However, if Bush does not attack Iran, he will go down in history as the president who not only lost the Iraq war, but turned Iran -- a foe of America and Israel -- into a regional superpower. If Bush is to have any hope of saving his reputation -- that is, if Bush is to go down in history as something other than the worst president in US history-- perhaps he has little choice but to take a huge gamble and invade Iran. Such an attack will most likely prove disastrous not only for US interests but for the world economy. Attacking Iran amounts to a big gamble. It's not sensible for a nation as powerful and secure as the US to make such a reckless gamble, but if you were as weak and insecure as President Bush now feels himself to be, you might be tempted.
The US is lost in a new Middle East of its own creation; it's a situation the present US administration does not have a snowflake's chance in hell of understanding, and coping with effectively. This becomes quite clear if you read an important article by Seymour Hersh published in this week's New Yorker Magazine. Hersh investigates the Bush administration's policy towards Iran and describes the emergence of a kind of Cold War in which the two factions of Islam -- Sunni and Shiite -- confront one another. (Although 90% of Muslims are Sunni, many oil-rich regions of the Middle East are in control of Shiites, most notably Iran and most of Iraq. Predominantly Shiite countries include Iran, Bahrain, and the Hezbollah faction within Lebanon. Although Syria is not Shiite, Syria's leaders are allied with Shiite Iran. Other countries of the Middle East -- Egypt, Jordan, Saudi Arabia, Yemen, etc -- are mostly populated by Sunni.)
Hersh's article makes it appear that the US has sided with Saudi Arabia and the Sunni states against the Shiite states. This gets confusing because essentially, this means the US is fighting on the same side as Al Quaeda (which is pro-Sunni). The exception is Iraq, where the US supports its Shiite government and where most of the attacks against American forces have been conducted by Sunnis.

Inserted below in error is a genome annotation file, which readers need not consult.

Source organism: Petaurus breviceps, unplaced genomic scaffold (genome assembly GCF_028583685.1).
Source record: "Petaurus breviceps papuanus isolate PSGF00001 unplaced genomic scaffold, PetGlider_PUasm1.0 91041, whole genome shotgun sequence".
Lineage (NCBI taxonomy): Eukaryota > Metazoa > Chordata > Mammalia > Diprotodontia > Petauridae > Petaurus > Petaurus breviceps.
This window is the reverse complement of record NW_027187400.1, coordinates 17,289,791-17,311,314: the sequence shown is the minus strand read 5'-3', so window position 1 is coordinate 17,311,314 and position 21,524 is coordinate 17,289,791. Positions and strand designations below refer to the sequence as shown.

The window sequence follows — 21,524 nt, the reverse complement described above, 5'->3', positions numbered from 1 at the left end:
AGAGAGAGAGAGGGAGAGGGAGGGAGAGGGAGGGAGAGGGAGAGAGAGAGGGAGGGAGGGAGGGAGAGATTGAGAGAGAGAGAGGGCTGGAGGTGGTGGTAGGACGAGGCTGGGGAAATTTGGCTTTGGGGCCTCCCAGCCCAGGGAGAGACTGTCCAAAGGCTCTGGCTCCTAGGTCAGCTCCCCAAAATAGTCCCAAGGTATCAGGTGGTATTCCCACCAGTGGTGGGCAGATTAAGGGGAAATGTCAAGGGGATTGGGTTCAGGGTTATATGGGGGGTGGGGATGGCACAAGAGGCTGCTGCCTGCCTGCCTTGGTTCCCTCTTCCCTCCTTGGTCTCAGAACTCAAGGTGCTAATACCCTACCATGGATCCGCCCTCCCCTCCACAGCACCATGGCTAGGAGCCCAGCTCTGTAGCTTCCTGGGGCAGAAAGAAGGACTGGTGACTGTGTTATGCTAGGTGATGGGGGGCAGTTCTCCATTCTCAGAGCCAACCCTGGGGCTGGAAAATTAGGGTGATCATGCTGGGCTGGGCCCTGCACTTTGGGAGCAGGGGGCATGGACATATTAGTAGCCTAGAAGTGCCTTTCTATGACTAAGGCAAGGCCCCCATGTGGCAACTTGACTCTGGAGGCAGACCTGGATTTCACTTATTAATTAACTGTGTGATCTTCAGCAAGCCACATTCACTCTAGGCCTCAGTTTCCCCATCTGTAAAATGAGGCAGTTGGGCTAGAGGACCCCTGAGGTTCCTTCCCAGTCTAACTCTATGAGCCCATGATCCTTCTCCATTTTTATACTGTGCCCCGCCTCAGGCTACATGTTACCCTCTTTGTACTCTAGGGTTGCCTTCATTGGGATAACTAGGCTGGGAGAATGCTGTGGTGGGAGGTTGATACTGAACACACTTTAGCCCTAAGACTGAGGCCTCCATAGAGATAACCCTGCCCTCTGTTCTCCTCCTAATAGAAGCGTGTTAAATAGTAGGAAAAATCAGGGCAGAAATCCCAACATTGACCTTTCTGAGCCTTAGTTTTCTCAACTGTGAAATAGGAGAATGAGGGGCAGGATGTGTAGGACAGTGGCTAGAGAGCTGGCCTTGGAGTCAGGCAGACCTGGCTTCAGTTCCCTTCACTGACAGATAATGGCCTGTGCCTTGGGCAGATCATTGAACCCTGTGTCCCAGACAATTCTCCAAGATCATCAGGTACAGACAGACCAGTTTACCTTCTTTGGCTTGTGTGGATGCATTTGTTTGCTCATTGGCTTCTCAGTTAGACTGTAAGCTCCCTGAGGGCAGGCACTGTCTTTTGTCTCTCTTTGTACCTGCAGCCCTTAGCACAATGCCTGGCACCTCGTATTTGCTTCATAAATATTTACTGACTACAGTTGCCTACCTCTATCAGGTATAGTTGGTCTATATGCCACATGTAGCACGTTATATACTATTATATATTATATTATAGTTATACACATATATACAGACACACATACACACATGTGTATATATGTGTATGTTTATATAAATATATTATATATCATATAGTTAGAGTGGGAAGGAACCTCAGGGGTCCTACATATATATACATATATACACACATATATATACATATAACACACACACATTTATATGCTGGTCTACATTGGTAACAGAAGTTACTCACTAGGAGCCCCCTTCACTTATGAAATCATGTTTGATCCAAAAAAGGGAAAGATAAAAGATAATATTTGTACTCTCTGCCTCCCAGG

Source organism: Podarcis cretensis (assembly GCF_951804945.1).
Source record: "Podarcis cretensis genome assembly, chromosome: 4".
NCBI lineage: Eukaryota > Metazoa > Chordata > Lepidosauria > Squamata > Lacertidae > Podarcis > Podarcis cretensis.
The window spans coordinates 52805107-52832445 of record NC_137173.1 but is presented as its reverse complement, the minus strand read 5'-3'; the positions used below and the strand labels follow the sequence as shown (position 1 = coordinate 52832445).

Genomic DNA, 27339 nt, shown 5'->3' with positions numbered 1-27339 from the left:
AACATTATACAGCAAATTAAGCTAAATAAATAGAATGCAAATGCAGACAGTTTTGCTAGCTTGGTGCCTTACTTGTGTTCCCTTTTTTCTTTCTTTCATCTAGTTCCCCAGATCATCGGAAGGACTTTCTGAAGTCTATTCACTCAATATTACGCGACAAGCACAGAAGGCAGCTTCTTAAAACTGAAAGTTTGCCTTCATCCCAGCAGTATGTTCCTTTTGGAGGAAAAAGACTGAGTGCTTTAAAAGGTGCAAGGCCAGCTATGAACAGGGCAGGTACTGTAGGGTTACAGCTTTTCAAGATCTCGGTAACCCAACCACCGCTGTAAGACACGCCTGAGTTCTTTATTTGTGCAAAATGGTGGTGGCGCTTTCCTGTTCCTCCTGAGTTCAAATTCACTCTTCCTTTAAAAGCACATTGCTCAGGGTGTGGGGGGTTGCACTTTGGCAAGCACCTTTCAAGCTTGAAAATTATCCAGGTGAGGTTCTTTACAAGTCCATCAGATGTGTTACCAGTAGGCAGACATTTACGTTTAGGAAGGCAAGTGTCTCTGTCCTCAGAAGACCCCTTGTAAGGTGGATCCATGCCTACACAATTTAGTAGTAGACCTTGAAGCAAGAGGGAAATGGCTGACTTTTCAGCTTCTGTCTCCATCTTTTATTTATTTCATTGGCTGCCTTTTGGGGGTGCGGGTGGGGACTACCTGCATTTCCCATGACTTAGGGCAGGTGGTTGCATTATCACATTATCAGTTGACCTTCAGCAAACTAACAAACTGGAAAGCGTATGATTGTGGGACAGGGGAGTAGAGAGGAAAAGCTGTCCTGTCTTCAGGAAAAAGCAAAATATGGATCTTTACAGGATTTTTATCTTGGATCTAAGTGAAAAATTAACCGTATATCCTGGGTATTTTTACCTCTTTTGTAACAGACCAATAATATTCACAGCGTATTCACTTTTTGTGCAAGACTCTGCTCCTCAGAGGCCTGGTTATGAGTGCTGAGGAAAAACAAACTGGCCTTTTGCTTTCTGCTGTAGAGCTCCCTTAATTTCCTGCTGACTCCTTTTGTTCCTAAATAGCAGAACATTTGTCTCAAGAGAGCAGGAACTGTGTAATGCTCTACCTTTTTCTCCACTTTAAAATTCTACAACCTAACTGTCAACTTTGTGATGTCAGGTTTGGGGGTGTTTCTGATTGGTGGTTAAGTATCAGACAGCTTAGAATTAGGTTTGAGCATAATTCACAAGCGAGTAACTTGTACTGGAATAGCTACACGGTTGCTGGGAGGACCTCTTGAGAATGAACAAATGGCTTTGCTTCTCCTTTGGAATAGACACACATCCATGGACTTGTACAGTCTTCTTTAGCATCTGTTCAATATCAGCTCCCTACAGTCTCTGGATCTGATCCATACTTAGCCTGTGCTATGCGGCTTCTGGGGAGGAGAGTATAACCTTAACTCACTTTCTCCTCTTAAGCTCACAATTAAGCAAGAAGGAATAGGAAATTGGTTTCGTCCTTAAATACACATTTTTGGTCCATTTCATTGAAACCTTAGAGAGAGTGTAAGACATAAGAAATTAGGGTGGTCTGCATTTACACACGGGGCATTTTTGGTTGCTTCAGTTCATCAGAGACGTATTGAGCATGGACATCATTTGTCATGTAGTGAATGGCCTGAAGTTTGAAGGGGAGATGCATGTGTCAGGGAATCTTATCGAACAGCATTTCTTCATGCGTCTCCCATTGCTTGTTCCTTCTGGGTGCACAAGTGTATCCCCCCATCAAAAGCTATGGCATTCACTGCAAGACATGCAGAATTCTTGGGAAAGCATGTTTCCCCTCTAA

Here are some interesting quotations taken from Seymour Hersh's article -- from his interviews with various officials in the Middle East:
Hersh raises the alarming possibility that the US is secretly funding covert operations intended to destabilize Syria and Iran. There are echoes of Iran-Contra scandal and also the "secret war" in Laos and Cambodia during the Vietnam era. But this time it could be worse.
- Saudi official: “Today, the only army capable of containing Iran”—the Iraqi Army—“has been destroyed by the United States. You’re now dealing with an Iran that could be nuclear-capable and has a standing army of four hundred and fifty thousand soldiers.” (Saudi Arabia has seventy-five thousand troops in its standing army.)
- Saudi official: “We have two nightmares,” the former diplomat told me. “For Iran to acquire the bomb and for the United States to attack Iran. I’d rather the Israelis bomb the Iranians, so we can blame them. If America does it, we will be blamed.”
- Martin Indyk, of the Saban Center, said, however, that the United States “does not have enough pull to stop the moderates in Lebanon from dealing with the extremists.” He added, “The President sees the region as divided between moderates and extremists, but our regional friends see it as divided between Sunnis and Shia. The Sunnis that we view as extremists are regarded by our Sunni allies simply as Sunnis.”
- Partition would leave Israel surrounded by “small tranquil states,” he said. “I can assure you that the Saudi kingdom will also be divided, and the issue will reach to North African states. There will be small ethnic and confessional states,” he said. “In other words, Israel will be the most important and the strongest state in a region that has been partitioned into ethnic and confessional states that are in agreement with each other. This is the new Middle East.”
The implication is that secret -- undoubtedly illegal -- covert operations are being run out of Vice President Dick Cheney's office. “There are many, many pots of black money, scattered in many places and used all over the world on a variety of missions,” Hersh quotes a four-star US general as saying. It's scary to contemplate so much power in the hands of Dick Cheney. Cheney is one very arrogant bully and actual events have proven him wrong about most every policy he has advocated in recent years. Cheney's dismal track record and the unchecked powers of his office make Cheney just about the most dangerous man on the planet.